You don’t have to destroy an embryo to create stem cells for medical research. An American biosciences company has succeeded in deriving the cells from embryos without killing them, raising hopes that President Bush will reconsider his veto on federal funding for such work.
Lanza hopes that because the method does not involve destroying embryos, it will lead to the lifting of the veto on federal funding for stem cell research. “We need to jump-start the field – it’s been crippled by a lack of funding,” he says. “This will hopefully solve the political impasse and bring the president on board, as no embryos will be harmed with this method.”
The Future of Robots.
Once we understand how the mind operates, we will be able to program detailed descriptions of these principles into inexpensive computers, which, by the late 2020s, will be thousands of times as powerful as the human brain—another consequence of the law of accelerating returns. So we will have both the hardware and software to achieve human-level intelligence in a machine by 2029. We will also by then be able to construct fully humanlike androids at exquisite levels of detail and send blood-cell-size robots into our bodies and brains to keep us healthy from inside and to augment our intellect. By the time we succeed in building such machines, we will have become part machine ourselves. We will, in other words, finally transcend what we have so long thought of as the ultimate limitations: our bodies and minds.
Nanosolar: Printing Solar Film Like Paper.
Nanosolar is a company based in Palo Alto, California, which uses an innovative technique to produce a kind of "solar film". To make the film, Nanosolar prints CIGS (copper-indium-gallium-selenium) onto a thin polymer using machines that look like printing presses. There is no costly silicon involved in the process, and, ultimately, a solar cell from Nanosolar will cost about one-fifth to one-tenth the cost of a standard silicon solar panel. Nanosolar is only a few years old, but it has laid plans to take on multinational corporations, such as BP and Sharp, in the solar industry.
Computers write news at Thomson.
First it was the typewriter, then the teleprinter. Now a US news service has found a way to replace human beings in the newsroom and is instead using computers to write some of its stories.
Thomson Financial, the business information group, has been using computers to generate some stories since March and is so pleased with the results that it plans to expand the practice.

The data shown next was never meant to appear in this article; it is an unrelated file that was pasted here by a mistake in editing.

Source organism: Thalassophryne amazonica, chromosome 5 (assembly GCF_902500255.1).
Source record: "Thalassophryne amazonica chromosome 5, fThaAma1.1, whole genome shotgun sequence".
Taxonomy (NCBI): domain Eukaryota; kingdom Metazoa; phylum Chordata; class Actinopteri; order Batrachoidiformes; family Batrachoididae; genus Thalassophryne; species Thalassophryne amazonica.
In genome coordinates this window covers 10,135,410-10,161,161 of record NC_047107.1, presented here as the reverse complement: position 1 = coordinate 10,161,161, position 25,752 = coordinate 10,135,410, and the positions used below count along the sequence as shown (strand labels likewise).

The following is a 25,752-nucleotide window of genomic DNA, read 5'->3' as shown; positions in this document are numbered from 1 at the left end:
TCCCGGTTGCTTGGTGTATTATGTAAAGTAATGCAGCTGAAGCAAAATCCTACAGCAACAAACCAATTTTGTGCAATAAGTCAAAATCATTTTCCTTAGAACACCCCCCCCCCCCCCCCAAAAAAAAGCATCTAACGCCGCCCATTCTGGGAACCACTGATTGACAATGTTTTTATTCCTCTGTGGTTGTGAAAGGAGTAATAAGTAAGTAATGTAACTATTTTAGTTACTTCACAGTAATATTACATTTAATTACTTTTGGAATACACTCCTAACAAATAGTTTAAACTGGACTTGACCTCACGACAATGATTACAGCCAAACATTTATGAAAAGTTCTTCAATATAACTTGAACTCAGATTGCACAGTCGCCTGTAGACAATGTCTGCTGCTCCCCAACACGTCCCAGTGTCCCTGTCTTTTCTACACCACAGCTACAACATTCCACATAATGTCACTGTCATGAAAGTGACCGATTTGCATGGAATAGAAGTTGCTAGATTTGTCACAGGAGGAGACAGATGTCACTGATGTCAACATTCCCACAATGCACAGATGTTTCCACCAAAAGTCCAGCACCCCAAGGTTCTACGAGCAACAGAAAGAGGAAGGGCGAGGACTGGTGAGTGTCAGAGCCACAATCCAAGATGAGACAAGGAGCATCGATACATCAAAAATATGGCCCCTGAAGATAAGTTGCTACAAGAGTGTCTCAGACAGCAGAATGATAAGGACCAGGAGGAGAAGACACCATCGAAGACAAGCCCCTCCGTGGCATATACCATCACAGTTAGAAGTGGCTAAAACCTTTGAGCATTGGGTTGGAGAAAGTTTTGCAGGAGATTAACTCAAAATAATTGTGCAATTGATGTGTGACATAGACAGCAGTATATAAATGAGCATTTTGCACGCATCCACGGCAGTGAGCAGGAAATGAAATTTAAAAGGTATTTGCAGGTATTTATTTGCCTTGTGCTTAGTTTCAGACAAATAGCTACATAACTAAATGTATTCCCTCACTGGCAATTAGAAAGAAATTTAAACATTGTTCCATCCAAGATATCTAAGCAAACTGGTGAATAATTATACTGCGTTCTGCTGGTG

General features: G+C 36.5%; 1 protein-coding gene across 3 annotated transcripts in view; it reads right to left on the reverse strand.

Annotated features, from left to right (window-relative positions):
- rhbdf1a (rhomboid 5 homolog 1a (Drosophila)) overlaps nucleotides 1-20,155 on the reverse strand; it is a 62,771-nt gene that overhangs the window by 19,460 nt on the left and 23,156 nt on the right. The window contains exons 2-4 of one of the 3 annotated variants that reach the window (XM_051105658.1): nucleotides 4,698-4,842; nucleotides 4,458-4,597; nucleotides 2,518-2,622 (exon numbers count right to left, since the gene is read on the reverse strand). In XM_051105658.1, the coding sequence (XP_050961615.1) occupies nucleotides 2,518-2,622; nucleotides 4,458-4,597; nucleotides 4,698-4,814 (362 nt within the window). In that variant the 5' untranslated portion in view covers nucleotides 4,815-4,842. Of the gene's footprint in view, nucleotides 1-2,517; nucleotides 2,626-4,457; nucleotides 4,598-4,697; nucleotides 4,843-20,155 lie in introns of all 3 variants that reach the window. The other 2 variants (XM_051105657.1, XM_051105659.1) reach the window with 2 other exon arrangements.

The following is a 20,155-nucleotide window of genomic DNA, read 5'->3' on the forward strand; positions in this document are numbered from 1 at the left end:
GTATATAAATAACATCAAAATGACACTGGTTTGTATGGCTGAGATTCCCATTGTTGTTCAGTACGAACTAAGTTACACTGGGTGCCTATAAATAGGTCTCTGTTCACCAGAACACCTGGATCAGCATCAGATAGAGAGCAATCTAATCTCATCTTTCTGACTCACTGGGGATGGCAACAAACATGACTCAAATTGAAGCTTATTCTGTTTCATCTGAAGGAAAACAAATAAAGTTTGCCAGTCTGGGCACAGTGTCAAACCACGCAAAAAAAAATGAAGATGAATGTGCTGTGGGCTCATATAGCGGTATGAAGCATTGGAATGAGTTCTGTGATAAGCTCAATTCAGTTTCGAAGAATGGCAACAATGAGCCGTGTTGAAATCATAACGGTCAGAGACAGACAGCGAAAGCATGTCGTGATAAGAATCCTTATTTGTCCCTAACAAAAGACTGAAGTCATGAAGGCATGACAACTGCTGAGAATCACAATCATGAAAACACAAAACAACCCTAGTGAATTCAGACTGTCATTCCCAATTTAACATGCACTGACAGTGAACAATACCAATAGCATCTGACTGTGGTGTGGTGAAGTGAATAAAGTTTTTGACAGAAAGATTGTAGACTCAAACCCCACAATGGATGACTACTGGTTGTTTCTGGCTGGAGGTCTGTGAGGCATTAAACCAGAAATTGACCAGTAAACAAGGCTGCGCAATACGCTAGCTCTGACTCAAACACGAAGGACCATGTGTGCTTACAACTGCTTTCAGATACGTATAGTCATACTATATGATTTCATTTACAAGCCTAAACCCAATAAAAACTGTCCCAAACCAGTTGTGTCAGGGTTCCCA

The computers work so fast that an earnings story can be released within 0.3 seconds of the company making results public.
Ditto's chip is like the microelectronic version of a stem cell: It's a device that can assume all sorts of different functions. But a chaotic chip goes one step further: It can morph over and over again. For computer design, this has huge implications. In a traditional chip, the basic elements, called logic gates, are hardwired to perform a single, specific task. In a chaotic chip, each logic gate can be converted on the fly to perform any function.
What this means is that computers will no longer need separate, costly chips for the CPU, memory, video RAM, graphics accelerators, arithmetic processing units, and so on. Instead, one chip will convert itself to whatever functions the software needs at a given moment.
3-D TV That Actually Works.
I entered a conference room in Manhattan and a woman on the TV tossed a handful of rose petals out of the screen, where they floated in the air before my eyes.
At least, that's what I saw. In truth, the image resided on a perfectly flat, 42-inch LCD screen. But the 3-D illusion was fully believable, and I didn't have to wear a dorky set of polarizing glasses.
A new line of 3-D televisions by Philips uses the familiar trick of sending slightly different images to the left and right eyes -- mimicking our stereoscopic view of the real world. But where old-fashioned 3-D movies rely on the special glasses to block images meant for the other eye, Philips' WOWvx technology places tiny lenses over each of the millions of red, green and blue sub pixels that make up an LCD or plasma screen. The lenses cause each sub pixel to project light at one of nine angles fanning out in front of the display.